Chūjō-hime

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Chūjō-hime and the spirit of her wicked stepmother, represented as a snake. The lotuses are a reference to the Lotus Thread embroidery she wove. Woodblock print by Yoshitoshi.

Chūjō-hime (中将姫 Chūjō-hime?, Middle Captain Princess) (also written Chūjōhime or Chūjō Hime) (753?–781?) was by most accounts a daughter of the court noble Fujiwara no Toyonari who escaped persecution at the hands of her stepmother by becoming a nun at the Taima-dera in Nara. There she took on the name Zenshin-ni or the Dharma name Honyo (法如). She has become a folk heroine, the subject of numerous Japanese folktales which celebrate her filial piety. She is sometimes called the Japanese Cinderella.

Folklore[edit]

She is said to be the daughter of an imperial minister of the Fujiwara clan and a royal princess. Different stories disagree on her date of birth: most place it in the 8th century, during Emperor Shōmu's reign, and suggest she was the daughter of Fujiwara no Toyonari; however, a few state she was the daughter of Fujiwara no Toyoshige, a century earlier.[1][2] It is said that the childless couple had appealed to Kannon and been granted a daughter in exchange for the life of one parent. When Chūjō-hime is three, therefore, her mother dies; her father subsequently remarries.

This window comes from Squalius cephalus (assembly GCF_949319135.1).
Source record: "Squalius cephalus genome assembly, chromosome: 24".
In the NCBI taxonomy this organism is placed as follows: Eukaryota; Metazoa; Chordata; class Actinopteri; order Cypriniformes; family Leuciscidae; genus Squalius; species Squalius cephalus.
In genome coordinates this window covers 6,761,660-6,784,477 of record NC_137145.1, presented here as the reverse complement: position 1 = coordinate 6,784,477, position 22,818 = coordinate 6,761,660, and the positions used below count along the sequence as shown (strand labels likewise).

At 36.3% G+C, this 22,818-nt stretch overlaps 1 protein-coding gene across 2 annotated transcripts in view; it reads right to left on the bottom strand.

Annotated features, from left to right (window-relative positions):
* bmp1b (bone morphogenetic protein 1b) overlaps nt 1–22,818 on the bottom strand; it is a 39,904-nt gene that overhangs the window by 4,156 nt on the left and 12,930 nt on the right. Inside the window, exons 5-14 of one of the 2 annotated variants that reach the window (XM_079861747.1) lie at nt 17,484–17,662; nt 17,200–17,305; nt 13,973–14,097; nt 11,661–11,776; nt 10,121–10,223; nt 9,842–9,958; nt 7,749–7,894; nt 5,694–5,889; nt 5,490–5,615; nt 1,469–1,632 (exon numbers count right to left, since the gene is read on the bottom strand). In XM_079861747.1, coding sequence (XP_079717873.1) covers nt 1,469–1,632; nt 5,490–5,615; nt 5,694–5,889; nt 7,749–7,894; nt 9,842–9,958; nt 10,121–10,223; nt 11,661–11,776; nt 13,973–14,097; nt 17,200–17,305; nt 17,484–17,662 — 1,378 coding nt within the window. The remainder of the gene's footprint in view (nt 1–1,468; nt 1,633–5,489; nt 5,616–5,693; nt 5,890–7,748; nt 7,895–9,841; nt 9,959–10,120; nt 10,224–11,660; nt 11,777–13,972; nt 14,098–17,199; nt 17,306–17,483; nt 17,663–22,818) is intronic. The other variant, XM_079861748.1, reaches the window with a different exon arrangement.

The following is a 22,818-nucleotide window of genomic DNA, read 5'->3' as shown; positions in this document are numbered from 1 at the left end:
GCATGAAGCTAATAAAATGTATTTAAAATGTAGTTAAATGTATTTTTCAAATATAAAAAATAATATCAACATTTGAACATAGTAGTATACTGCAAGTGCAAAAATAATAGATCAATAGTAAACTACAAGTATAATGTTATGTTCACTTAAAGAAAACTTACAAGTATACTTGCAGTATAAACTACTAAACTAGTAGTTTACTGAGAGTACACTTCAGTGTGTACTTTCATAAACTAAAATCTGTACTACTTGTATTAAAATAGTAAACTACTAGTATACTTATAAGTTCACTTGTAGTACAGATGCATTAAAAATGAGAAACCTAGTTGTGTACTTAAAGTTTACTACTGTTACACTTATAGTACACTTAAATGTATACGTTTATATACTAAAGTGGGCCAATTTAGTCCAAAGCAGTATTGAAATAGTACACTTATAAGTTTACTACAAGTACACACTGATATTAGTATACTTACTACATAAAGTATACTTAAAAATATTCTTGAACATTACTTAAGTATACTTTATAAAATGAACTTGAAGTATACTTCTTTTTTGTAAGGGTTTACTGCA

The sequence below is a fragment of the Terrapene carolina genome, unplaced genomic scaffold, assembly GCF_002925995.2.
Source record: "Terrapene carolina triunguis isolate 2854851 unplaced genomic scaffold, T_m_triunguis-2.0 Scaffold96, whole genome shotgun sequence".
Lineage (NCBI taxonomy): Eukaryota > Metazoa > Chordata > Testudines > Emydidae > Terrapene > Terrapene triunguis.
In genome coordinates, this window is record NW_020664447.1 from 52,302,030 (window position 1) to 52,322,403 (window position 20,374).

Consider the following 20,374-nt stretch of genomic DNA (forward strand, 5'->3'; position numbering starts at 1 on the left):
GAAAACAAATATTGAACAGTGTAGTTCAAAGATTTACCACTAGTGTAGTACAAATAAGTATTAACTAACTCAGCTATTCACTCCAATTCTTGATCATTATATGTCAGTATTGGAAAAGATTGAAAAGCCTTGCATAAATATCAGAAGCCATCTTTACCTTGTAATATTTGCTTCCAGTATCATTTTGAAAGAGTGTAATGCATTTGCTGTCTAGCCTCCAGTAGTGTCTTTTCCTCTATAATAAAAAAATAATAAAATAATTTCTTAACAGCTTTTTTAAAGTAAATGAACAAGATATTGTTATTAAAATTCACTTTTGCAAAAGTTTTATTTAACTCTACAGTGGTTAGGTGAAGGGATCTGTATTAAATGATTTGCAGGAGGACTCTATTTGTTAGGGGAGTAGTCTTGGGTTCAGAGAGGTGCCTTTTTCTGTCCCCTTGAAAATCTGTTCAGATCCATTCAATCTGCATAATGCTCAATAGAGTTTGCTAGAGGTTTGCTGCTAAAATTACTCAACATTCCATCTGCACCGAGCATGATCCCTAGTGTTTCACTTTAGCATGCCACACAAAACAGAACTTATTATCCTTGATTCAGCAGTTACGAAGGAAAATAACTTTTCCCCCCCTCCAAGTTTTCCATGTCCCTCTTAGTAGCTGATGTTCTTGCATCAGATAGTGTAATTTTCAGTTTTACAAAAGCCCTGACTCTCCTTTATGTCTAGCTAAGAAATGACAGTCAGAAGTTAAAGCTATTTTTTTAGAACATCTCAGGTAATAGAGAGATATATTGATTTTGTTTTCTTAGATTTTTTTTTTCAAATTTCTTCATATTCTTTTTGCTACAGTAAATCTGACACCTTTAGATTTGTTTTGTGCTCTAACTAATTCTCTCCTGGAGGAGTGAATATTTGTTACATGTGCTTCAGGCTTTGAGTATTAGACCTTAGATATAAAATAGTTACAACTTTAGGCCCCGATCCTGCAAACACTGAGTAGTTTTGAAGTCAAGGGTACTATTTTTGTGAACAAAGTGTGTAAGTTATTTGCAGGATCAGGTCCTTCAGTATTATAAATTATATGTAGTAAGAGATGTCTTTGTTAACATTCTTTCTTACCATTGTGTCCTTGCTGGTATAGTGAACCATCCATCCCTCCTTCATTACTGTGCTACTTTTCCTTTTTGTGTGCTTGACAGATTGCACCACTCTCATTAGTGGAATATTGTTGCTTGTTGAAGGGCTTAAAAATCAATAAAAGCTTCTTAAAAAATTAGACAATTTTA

In some versions of the story, her stepmother then orders her taken into the mountains and abandoned to die. In others, she remains at home and makes copies of the Buddhist sutras for her mother's salvation, and this devotion earns the enmity of her stepmother. In either case, she is rescued by the Buddhist nuns of Taima-dera and becomes a nun herself. As a nun, she lives an austere and meditative life, and comes to be known as a "living Buddha."[1] She is credited with inventing the art of embroidery during this time.

Chūjō-hime is credited with weaving the Lotus Thread, Taima Mandala, a mandala depicting the cosmography of the Pure Land. It is said that she managed this miracle in a single night. Some versions of the story say that she was aided in the task by an apparition of Amida Butsu in response to her prayers.[1][3] Other beliefs hold that she was herself an incarnation of Kannon.[2]

In popular culture[edit]

There is a 1911 short silent film, starring Matsunosuke Onoe, based upon Chūjō-hime's legend.

She is cast as the main female character in the 1939 novel Shisha no sho by Shinobu Orikuchi.

See also[edit]

Notes[edit]

  1. ^ a b c Ashkenazy, Michael. Handbook of Japanese Mythology. Santa Barbara, California: ABC-Clio, 2003. 129–130
  2. ^ a b "Chujo-hime and the Spirit of her Wicked Stepmother". Sinister Designs: Yoshitoshi Tsukioka. Retrieved 2007-01-05. 
  3. ^ Glassman, Hank. "Chujo-hime, Convents, and Women's Salvation". Retrieved 2007-01-05. 

References[edit]

  • Ashkenazy, Michael (2003). Handbook of Japanese Mythology. Santa Barbara, California: ABC-Clio.
  • "Chūjō-hime." (1985). Kodansha Encyclopedia of Japan. Tokyo: Kodansha Ltd.
  • Papinot, Edmond (1910). Historical and geographical dictionary of Japan. Tokyo: Librarie Sansaisha.

External links[edit]